The legitimacy of Muta Marriage
The Sunnis which is the dominant sect of Islam, perceive muta marriage as a form of prostitution and hence is disapproved of them. However, it is considered legitimate by the Twelver Shia sect, which is predominant in Iran and constitutes 90% of India’s Shia population.
Position Of Women
The males without any doubt occupy a dominant position in muta marriage which further perpetuates the gender discrimination rampant in a patriarchal society. We can turn blind eye to the fact that this marriage is indeed a form of prostitution. This temporary nature of marriage put women in a vulnerable position, subservient to the man.
The matrimonial practice of Muta is not widely prevalent in India, with Hyderabad being an exception as similar practices of temporary marriages can be seen. However, they’re not enforceable in courts. There are instances of affluent men from the middle east or Arab region coming to Hyderabad to form a union in the form of muta marriage with young ladies which doesn’t last long.
There are several judgments concerning the regulation of muta marriages in the Indian legal system. One such judgment is Sadiq Hussain v Hashim Ali  where it was that children born out of wedlock in muta marriage are legitimate and are entitled to inheritance from both parents. Additionally, as stated in the ruling in the case of Hasanali Mirza v. Nushrutali, if the cohabitation starts in the Muta but lasts longer than the time period
The parties are presumed to have prolonged the term to include the entire time period, and any children born during that time will be considered legitimate.
According to Shia law, a muta wife is not entitled to maintenance. However, in Luddun v. Mirza Kumar, it was determined that she was qualified for maintenance as a wife under the requirements of section 125 of the Code of Criminal Procedure, 1973.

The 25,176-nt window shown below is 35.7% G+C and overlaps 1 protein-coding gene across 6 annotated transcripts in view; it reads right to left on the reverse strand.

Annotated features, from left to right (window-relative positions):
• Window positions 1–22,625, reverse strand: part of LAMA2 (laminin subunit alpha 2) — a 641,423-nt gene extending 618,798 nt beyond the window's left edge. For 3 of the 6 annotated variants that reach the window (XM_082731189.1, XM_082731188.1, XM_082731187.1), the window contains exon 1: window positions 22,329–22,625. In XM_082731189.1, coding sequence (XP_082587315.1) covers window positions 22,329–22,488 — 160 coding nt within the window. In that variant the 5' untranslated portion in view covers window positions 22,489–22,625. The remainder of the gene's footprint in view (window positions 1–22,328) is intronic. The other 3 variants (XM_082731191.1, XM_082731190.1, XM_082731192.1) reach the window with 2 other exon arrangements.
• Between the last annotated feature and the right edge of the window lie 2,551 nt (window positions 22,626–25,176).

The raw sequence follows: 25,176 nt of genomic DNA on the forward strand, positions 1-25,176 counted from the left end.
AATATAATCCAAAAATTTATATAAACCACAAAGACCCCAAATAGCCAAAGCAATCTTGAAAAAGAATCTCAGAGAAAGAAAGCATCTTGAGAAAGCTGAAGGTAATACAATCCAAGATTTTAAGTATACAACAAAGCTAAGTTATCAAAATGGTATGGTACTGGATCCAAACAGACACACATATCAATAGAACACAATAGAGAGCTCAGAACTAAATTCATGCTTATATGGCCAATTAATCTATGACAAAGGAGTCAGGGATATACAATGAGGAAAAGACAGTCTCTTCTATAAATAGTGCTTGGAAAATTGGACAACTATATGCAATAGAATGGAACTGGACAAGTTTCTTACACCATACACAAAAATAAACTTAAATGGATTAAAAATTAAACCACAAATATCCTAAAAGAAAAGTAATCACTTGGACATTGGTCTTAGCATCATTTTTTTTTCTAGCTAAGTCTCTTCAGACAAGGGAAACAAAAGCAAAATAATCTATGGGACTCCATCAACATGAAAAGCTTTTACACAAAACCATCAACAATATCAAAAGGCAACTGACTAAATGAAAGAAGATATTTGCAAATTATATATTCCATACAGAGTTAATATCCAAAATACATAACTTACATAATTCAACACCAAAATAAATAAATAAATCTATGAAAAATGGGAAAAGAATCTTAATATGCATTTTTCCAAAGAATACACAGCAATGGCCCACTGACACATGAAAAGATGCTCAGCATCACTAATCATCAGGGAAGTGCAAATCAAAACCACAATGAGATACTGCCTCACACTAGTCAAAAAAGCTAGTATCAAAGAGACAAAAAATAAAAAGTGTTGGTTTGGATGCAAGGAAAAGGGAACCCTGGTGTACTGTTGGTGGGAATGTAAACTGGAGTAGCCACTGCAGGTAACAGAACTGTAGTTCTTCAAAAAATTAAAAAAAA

In this global era, a social institution like marriage must conform to the ever-evolving ideals of society. Hence, we need to reevaluate where the practice of mu’tah fits in. There is a need for disapproval to maintain the dignity of life of women and children, which are important principles enshrined in our constitution.
-  WHAT IS MUTA MARRIAGE AND WHAT ARE ITS CONDITIONS, available at https://www.writinglaw.com/muta-marriage-a-marriage-for-enjoyment/ (last visited on 30th December 2022).
-  Supra
-  Mu’tah, available at https://www.britannica.com/topic/mutah (last visited on 30th December,2022)
-  Laws related to Muslim Marriage : know more about it, available at https://blog.ipleaders.in/marriage-under-muslim-lasw/ (last visited 30th December, 2022)
-  Ritojit Dasgupta, “Muta Marriage- A Deep Insight”, Corpus Juris The Law Journal,2582-2918, (2009).
-  Supra
-  Sadiq Hussain v Hashim Ali AIR 1916 SC 27
-  Hasanali Mirza v. Nushrutali AIR 1998 SC 572
-  Muta Marriage Under The Muslim Law, available at https://lawcorner.in/muta-marriage-under-the-muslim-law/ (last visited 30th December, 2022)